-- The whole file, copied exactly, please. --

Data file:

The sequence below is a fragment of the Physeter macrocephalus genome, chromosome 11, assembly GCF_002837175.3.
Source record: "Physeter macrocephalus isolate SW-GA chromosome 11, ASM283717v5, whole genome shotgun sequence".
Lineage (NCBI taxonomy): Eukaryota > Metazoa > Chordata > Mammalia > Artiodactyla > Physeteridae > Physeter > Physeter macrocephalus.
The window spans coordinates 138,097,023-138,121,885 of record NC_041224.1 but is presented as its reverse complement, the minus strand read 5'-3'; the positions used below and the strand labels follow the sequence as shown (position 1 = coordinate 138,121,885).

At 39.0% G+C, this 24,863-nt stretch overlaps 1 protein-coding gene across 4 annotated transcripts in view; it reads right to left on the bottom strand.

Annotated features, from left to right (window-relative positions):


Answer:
The sequence below is a fragment of the Physeter macrocephalus genome, chromosome 11, assembly GCF_002837175.3.
Source record: "Physeter macrocephalus isolate SW-GA chromosome 11, ASM283717v5, whole genome shotgun sequence".
Lineage (NCBI taxonomy): Eukaryota > Metazoa > Chordata > Mammalia > Artiodactyla > Physeteridae > Physeter > Physeter macrocephalus.
The window spans coordinates 138,097,023-138,121,885 of record NC_041224.1 but is presented as its reverse complement, the minus strand read 5'-3'; the positions used below and the strand labels follow the sequence as shown (position 1 = coordinate 138,121,885).

At 39.0% G+C, this 24,863-nt stretch overlaps 1 protein-coding gene across 4 annotated transcripts in view; it reads right to left on the bottom strand.

Annotated features, from left to right (window-relative positions):